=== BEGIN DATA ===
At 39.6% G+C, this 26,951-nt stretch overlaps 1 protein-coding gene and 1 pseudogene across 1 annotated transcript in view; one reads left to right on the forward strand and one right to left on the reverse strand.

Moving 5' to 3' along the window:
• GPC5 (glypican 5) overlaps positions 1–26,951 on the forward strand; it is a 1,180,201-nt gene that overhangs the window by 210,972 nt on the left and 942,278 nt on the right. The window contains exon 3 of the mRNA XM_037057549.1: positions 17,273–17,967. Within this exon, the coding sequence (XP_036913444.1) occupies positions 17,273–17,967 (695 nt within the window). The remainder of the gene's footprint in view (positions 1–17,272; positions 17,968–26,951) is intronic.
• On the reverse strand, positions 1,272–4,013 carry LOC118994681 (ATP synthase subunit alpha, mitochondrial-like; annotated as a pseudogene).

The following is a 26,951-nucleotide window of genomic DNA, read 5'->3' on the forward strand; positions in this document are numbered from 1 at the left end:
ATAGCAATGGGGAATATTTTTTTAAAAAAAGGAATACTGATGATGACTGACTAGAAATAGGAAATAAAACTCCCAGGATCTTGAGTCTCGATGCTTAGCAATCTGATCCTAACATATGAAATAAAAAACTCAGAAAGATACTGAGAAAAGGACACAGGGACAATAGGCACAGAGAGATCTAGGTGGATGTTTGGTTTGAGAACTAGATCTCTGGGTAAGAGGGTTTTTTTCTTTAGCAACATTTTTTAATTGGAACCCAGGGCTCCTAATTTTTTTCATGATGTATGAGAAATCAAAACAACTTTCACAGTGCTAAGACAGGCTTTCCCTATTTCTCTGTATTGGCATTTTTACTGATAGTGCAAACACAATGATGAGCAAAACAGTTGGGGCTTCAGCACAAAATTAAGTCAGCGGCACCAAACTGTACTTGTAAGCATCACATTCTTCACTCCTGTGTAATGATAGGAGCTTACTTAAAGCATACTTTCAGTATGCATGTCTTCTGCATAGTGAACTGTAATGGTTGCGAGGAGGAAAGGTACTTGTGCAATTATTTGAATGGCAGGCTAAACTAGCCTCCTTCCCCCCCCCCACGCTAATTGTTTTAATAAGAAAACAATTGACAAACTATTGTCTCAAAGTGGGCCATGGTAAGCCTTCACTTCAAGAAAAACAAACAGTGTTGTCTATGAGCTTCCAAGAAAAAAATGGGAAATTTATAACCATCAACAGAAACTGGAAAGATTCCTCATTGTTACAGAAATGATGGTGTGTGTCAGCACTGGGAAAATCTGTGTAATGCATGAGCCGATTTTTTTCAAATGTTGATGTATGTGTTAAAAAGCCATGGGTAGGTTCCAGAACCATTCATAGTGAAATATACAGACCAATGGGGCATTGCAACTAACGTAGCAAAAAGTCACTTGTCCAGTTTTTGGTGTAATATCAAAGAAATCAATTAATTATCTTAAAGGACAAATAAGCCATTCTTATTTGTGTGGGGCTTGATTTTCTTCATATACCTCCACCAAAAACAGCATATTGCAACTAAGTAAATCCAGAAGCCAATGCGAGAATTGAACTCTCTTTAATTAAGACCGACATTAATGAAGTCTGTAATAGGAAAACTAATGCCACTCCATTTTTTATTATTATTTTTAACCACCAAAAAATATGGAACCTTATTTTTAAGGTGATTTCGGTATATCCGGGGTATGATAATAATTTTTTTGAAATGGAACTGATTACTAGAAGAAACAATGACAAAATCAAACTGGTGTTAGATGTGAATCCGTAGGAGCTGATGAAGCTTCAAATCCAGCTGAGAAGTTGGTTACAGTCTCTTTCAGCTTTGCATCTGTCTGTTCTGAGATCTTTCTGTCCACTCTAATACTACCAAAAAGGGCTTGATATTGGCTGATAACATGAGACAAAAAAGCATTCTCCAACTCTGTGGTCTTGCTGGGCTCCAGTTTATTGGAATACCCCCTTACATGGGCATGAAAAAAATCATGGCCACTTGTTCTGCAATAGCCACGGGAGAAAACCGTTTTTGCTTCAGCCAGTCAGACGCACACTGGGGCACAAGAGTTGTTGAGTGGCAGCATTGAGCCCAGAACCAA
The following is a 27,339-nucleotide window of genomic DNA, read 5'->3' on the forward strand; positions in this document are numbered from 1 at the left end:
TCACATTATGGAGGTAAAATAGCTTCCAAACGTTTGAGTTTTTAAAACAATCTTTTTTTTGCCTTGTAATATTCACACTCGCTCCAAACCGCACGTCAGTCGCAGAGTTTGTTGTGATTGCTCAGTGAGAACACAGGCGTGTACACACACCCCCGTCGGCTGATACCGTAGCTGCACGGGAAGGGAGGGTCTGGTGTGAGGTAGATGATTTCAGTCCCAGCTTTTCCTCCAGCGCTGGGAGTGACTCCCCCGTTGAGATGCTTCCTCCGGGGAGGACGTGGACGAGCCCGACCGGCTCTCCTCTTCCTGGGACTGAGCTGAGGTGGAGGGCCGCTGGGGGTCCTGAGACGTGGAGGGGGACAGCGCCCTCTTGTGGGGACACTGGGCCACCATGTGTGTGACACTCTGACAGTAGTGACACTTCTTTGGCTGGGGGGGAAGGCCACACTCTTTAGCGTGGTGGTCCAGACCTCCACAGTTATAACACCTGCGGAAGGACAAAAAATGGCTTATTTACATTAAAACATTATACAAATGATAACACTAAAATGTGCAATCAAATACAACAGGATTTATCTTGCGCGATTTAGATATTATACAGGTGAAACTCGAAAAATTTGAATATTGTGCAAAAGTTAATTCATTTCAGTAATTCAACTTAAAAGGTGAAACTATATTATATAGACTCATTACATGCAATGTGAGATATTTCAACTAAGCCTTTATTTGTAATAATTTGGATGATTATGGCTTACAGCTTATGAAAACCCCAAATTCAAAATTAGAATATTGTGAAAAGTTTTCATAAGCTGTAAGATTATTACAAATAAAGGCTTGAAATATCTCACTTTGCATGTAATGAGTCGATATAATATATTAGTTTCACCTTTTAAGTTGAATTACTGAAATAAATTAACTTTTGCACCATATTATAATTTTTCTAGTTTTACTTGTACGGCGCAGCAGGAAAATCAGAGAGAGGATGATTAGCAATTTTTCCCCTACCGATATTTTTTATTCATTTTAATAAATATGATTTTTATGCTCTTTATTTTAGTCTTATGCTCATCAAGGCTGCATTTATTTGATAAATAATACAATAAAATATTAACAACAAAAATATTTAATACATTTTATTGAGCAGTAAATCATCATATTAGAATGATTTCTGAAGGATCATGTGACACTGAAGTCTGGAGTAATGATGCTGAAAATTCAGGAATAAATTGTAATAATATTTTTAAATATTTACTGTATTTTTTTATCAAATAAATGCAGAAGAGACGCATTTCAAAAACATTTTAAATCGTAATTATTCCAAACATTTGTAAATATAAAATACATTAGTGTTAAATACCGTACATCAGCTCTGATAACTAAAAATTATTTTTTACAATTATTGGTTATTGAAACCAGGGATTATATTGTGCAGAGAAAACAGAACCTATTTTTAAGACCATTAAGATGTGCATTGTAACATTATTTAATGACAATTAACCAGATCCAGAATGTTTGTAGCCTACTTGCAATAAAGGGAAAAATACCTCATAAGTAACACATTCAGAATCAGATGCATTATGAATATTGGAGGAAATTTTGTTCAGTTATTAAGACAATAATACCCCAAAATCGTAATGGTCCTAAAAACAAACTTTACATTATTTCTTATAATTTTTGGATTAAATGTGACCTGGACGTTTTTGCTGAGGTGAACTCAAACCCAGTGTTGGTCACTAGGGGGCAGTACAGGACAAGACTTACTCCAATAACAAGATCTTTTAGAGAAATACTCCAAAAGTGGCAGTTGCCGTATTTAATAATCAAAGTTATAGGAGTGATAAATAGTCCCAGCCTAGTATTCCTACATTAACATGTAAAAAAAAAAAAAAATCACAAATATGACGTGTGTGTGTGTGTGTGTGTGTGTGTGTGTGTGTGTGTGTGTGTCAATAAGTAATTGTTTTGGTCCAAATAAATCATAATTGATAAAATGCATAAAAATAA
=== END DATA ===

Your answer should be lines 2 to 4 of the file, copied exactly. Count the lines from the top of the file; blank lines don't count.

Moving 5' to 3' along the window:
• GPC5 (glypican 5) overlaps positions 1–26,951 on the forward strand; it is a 1,180,201-nt gene that overhangs the window by 210,972 nt on the left and 942,278 nt on the right. The window contains exon 3 of the mRNA XM_037057549.1: positions 17,273–17,967. Within this exon, the coding sequence (XP_036913444.1) occupies positions 17,273–17,967 (695 nt within the window). The remainder of the gene's footprint in view (positions 1–17,272; positions 17,968–26,951) is intronic.
• On the reverse strand, positions 1,272–4,013 carry LOC118994681 (ATP synthase subunit alpha, mitochondrial-like; annotated as a pseudogene).